Soy Ordinances: Japan Enforces Stricter Beverage Labeling Rules to Reduce Fraudulent Claims and Ensure Fair Trade
Japan has announced stricter labeling regulations for soy milk and other soy drinks in an effort to prevent fraudulent or exaggerated claims and ensure fair competition among brands in the marketplace. very competitive place.
Soy milk is a very popular drink in Japan due to the presence of a large population of lactose intolerant people – some researchers estimate this figure at 90% – as well as the gradual increase in demand for drinks made from it. of plants.
The Japan Fair Trade Commission (JFTC) and Consumer Affairs Agency (CAA) recently issued stricter labeling rules for soy milks and beverages, covering both liquid and powdered forms of these. this.
“These new labeling rules will be enforced under the Fair Competition Code to prevent unreasonable marketing and consumer attraction [by the product brands]to ensure that consumers are able to make fully voluntary and rational choices when purchasing soy beverages,”the two agencies said via a joint statement.
Nepalese peanut butter brand Sanchai, which was founded to provide much-needed jobs for women, is looking to rebound from its COVID-19-related downturn by exporting to Singapore and exploring market opportunities in the United States.
Founded by Japanese entrepreneur Naka Kotobuki, the company started selling natural peanut butter and a sugar-free version in 2018.
The peanuts are grown locally in Khotang, a district at the foot of the Himalayan mountains at an altitude of 1,500-1,800m, and processed at the Sanchai factory also in Khotang. In Nepal, the products are sold in some supermarkets and grocery stores in Kathmandu. , with tourists its main clientele. The company also exports to Japan, Kotobuki’s home country, through its online store.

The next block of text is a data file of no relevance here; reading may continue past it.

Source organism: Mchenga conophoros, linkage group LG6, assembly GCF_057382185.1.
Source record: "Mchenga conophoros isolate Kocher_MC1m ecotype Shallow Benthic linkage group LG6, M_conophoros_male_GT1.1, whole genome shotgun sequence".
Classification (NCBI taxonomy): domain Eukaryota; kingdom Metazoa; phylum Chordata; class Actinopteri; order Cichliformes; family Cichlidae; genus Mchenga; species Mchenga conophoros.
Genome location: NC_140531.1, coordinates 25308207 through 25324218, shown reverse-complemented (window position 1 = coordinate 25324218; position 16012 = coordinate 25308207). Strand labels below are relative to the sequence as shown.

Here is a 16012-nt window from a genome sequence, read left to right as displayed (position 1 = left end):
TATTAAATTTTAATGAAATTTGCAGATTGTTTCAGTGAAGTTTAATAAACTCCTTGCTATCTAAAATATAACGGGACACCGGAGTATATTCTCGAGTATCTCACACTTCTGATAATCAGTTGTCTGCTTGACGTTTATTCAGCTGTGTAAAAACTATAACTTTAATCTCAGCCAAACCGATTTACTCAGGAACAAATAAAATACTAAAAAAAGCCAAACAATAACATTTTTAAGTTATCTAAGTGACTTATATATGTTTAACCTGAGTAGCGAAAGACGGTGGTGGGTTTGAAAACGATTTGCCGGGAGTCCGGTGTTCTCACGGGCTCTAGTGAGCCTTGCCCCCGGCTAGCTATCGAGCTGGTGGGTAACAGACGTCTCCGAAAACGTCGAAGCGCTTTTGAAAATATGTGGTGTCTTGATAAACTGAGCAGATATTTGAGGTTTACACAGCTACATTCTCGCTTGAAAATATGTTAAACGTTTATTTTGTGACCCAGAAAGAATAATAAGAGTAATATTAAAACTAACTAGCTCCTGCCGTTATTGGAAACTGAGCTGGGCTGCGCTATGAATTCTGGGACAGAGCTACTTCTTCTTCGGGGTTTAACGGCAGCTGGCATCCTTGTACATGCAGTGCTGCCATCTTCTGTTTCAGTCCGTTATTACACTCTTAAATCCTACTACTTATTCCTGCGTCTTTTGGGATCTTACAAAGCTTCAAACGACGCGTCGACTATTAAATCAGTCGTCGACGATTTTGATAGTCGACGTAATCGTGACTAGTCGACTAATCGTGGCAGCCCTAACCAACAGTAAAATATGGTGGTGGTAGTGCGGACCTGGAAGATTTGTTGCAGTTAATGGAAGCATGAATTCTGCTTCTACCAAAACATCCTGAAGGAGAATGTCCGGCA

She says: “In Nepal, few people eat peanut butter. But, Nepal attracts many tourists who enjoy it, so we thought it might be a good memory for them..”
Meiji Market Snapshot: Sales of functional yogurts continue to fall, but sports nutrition is booming
Sales of Meiji’s functional yogurt in Japan have declined due to leveling demand and increased market competition, but sports nutrition is on the rise, the company said.
Net sales of functional yogurt fell 12% to ¥24.2 billion (US$209 million) from the third quarter of fiscal 2020.
Reduced functional yogurt sales also caused the company’s overall sales and operating profit of its yogurt and cheese business to decline by 7.9% and 26.7% in Q1-Q3. fiscal year 2021 compared to the same period of fiscal year 2020.
Craft and Care: Kirin Brewery will focus on craft beer growth, beverage unit targets immunity boosting
Kirin Brewery and Kirin Beverage have announced their respective business strategies for the coming year, with the former focusing on bolstering its craft beer sales and the latter on growing its immune care mainstay.
Japan is revising taxes on alcoholic products, reducing taxes on regular beer (50% malt or more) and increasing taxes on RTDs (canned cocktails), wine, as well as so-called “new genre” products and happoshu. The goal is to unify taxes across all categories by October 2026, which is expected to boost beer demand in Japan.
Nearly nine out of ten people surveyed online in Japan have never heard of Health Support Pharmacies (HSPs), a new category of pharmacies that offer consultations on diet, nutrition, health foods and nursing, as well as prescription drugs.
Of the 10,000 respondents, only 2.6% knew what health service providers were, while only 9.2% said they had heard of them.
Despite low awareness of HSPs, 44% of respondents wanted to use HSPs in the future, after the services had been explained to them.
Researchers from the National Institutes of Biomedical Innovation, Health and Nutrition in Tokyo, Japan, who conducted the survey, said it was important to raise awareness of PSSs, amid growing use of natural foods.